“The paradigm of evangelism is changing. In the past, various Christian groups would go door-to-door, or they would hold citywide crusades,” said the Rev. Allan Beeber, the Orlando director of Global Media Outreach. “The paradigm change is that people are now coming to us.” …
“Absolutely it’s the new frontier,” said Lee Rainie, director of the Pew Internet and American Life Project. “In advanced economies, the majority of people are online, and … they begin to think of the Internet as the default starting place for all kinds of information searches.
“So it’s not surprising that when people have spiritual questions or have concerns about the direction of their lives, a lot of them now sort of start their search for answers online.”4
There are many good reasons to consider marketing the message or your mission work—whether spiritual or practical or both—on the Internet. In much of the world, the first thing people will do after meeting you is to look you up on the Internet and find your virtual presentation of your work. Having a solid presentation of your mission work on the web can enhance your professional profile and boost your credibility.
You can also use the social networking tools on the web to build a congregation or to provide a witness. Or the Lord may lead you to post your personal testimony or join a chat room that enables you to network and share your testimony with others. Or you may decide to post video clips on YouTube. There are many ways in which the Lord may lead you to promote the Gospel through the Internet to reach specific audiences.
There’s no doubt that there is a long-tail market for web content created by organizations of all kinds—corporations, nonprofits, churches, schools, individuals, rock bands—and used for reaching buyers—those who buy, donate, join, apply—directly. As consumers search the Internet for answers to their problems, as they browse blogs and chat rooms and websites for ideas, they are searching for what organizations like yours have to offer. Unlike in the days of the old rules of marketing with a mainstream message, today’s consumers are looking for just the right product or service to satisfy their unique desires at the precise moment they are online.
Marketers must shift their thinking from … mainstream marketing to the masses to a strategy of targeting vast numbers of underserved audiences via the web.5
Bearing in mind the potential and the impact of the Internet can help us to better avail ourselves of it to market our work and our message, and to provide a good public presence.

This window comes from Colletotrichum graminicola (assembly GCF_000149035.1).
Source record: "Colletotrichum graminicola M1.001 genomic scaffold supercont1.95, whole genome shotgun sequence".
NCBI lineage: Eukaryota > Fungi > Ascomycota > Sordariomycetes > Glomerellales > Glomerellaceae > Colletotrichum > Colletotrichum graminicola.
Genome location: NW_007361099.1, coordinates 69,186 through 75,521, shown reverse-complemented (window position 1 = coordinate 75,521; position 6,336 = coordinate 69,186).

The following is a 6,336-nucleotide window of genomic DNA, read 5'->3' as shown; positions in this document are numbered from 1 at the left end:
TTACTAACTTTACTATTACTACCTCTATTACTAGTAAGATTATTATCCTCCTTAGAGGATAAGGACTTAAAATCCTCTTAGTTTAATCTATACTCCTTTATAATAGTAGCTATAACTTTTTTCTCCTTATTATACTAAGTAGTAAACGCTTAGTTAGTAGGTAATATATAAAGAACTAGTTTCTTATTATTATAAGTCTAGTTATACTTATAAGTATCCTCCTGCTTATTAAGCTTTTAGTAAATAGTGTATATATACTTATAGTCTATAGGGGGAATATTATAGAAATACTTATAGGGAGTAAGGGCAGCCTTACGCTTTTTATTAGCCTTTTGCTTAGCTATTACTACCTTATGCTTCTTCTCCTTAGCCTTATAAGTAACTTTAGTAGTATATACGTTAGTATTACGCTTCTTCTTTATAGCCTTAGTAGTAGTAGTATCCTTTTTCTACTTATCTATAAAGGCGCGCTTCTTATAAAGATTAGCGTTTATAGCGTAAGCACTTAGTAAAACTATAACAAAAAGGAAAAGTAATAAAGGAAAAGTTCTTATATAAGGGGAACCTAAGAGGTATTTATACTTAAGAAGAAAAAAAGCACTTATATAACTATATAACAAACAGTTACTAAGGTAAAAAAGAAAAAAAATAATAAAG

In many countries, a lack of a public presence speaks against an organization or its work. The lack of a presence can indicate a lack of professionalism or success. It can be a disadvantage and work against you, since people often go to the Internet for further information on an organization or program before getting involved.
The Internet is not some sandbox that can be walled off anymore—it is fully integrated into all elements of business and society.6
It takes time to work on your presentation portfolio. Any company, business, or nonprofit—large or small—that wishes to grow, expand its base of influence, and succeed generally has to invest in its presentation and marketing skills. Those involved have to take a close look at the publics they are trying to reach and analyze whether their current methods, presentation, and approach are properly targeted to meet their goals. But the time you invest in professionalizing your presentation, ensuring that it is in step with professional standards and people’s expectations, can be well worth it.
* In this post and the one that follows, we use marketing in the sense of the following definitions: the provision of goods or services to meet customer or consumer needs; the commercial processes involved in promoting and selling and distributing a product or service.
Originally published January 2011. Adapted and republished June 2013.
Read by Simon Peterson.
1 Robert Leaf.
2 Courtesy of the Latter-day Saints newsroom.
3 David M. Scott.
4 Amy Green, 2009.
5 David M. Scott, The New Rules of Marketing and PR (Your Coach in a Box, 2009).
6 Charlene Li and Josh Bernoff, Groundswell: Winning in a World Transformed by Social Technologies (Harvard Business Review Press, 2011).